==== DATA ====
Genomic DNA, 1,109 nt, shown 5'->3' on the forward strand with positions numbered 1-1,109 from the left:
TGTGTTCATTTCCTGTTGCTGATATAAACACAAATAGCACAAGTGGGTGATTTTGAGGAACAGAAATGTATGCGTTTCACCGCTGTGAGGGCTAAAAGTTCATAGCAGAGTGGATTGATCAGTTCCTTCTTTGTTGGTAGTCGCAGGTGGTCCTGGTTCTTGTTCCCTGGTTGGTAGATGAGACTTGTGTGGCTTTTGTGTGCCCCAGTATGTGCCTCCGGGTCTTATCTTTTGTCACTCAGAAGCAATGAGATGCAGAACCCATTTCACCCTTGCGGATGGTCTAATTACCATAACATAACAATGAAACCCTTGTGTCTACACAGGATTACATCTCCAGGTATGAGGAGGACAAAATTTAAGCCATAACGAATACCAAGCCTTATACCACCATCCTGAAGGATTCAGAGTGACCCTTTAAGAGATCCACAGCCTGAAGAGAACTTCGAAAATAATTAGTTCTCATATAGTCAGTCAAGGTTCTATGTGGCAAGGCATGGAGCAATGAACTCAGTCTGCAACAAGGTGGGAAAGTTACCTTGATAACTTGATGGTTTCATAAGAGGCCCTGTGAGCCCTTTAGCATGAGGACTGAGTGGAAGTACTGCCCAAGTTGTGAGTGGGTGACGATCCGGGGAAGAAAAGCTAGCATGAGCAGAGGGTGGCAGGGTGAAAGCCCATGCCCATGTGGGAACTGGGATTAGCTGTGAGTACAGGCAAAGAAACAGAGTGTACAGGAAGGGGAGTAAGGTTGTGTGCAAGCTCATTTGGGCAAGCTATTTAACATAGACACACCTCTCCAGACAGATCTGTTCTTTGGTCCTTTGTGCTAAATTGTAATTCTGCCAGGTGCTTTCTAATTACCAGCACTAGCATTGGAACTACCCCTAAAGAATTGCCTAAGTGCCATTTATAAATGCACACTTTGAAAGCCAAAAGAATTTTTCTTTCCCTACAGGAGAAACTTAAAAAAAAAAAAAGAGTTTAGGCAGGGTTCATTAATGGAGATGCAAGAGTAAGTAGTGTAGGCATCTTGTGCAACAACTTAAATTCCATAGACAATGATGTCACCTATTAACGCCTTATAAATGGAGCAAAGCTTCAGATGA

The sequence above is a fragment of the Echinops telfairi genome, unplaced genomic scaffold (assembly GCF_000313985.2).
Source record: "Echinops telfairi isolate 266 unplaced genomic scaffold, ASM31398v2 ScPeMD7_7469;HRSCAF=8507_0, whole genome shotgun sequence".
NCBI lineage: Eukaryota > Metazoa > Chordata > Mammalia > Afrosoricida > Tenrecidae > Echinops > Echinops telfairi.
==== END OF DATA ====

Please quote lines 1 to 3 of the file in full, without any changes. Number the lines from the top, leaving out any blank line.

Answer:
Genomic DNA, 1,109 nt, shown 5'->3' on the forward strand with positions numbered 1-1,109 from the left:
TGTGTTCATTTCCTGTTGCTGATATAAACACAAATAGCACAAGTGGGTGATTTTGAGGAACAGAAATGTATGCGTTTCACCGCTGTGAGGGCTAAAAGTTCATAGCAGAGTGGATTGATCAGTTCCTTCTTTGTTGGTAGTCGCAGGTGGTCCTGGTTCTTGTTCCCTGGTTGGTAGATGAGACTTGTGTGGCTTTTGTGTGCCCCAGTATGTGCCTCCGGGTCTTATCTTTTGTCACTCAGAAGCAATGAGATGCAGAACCCATTTCACCCTTGCGGATGGTCTAATTACCATAACATAACAATGAAACCCTTGTGTCTACACAGGATTACATCTCCAGGTATGAGGAGGACAAAATTTAAGCCATAACGAATACCAAGCCTTATACCACCATCCTGAAGGATTCAGAGTGACCCTTTAAGAGATCCACAGCCTGAAGAGAACTTCGAAAATAATTAGTTCTCATATAGTCAGTCAAGGTTCTATGTGGCAAGGCATGGAGCAATGAACTCAGTCTGCAACAAGGTGGGAAAGTTACCTTGATAACTTGATGGTTTCATAAGAGGCCCTGTGAGCCCTTTAGCATGAGGACTGAGTGGAAGTACTGCCCAAGTTGTGAGTGGGTGACGATCCGGGGAAGAAAAGCTAGCATGAGCAGAGGGTGGCAGGGTGAAAGCCCATGCCCATGTGGGAACTGGGATTAGCTGTGAGTACAGGCAAAGAAACAGAGTGTACAGGAAGGGGAGTAAGGTTGTGTGCAAGCTCATTTGGGCAAGCTATTTAACATAGACACACCTCTCCAGACAGATCTGTTCTTTGGTCCTTTGTGCTAAATTGTAATTCTGCCAGGTGCTTTCTAATTACCAGCACTAGCATTGGAACTACCCCTAAAGAATTGCCTAAGTGCCATTTATAAATGCACACTTTGAAAGCCAAAAGAATTTTTCTTTCCCTACAGGAGAAACTTAAAAAAAAAAAAAGAGTTTAGGCAGGGTTCATTAATGGAGATGCAAGAGTAAGTAGTGTAGGCATCTTGTGCAACAACTTAAATTCCATAGACAATGATGTCACCTATTAACGCCTTATAAATGGAGCAAAGCTTCAGATGA

The sequence above is a fragment of the Echinops telfairi genome, unplaced genomic scaffold (assembly GCF_000313985.2).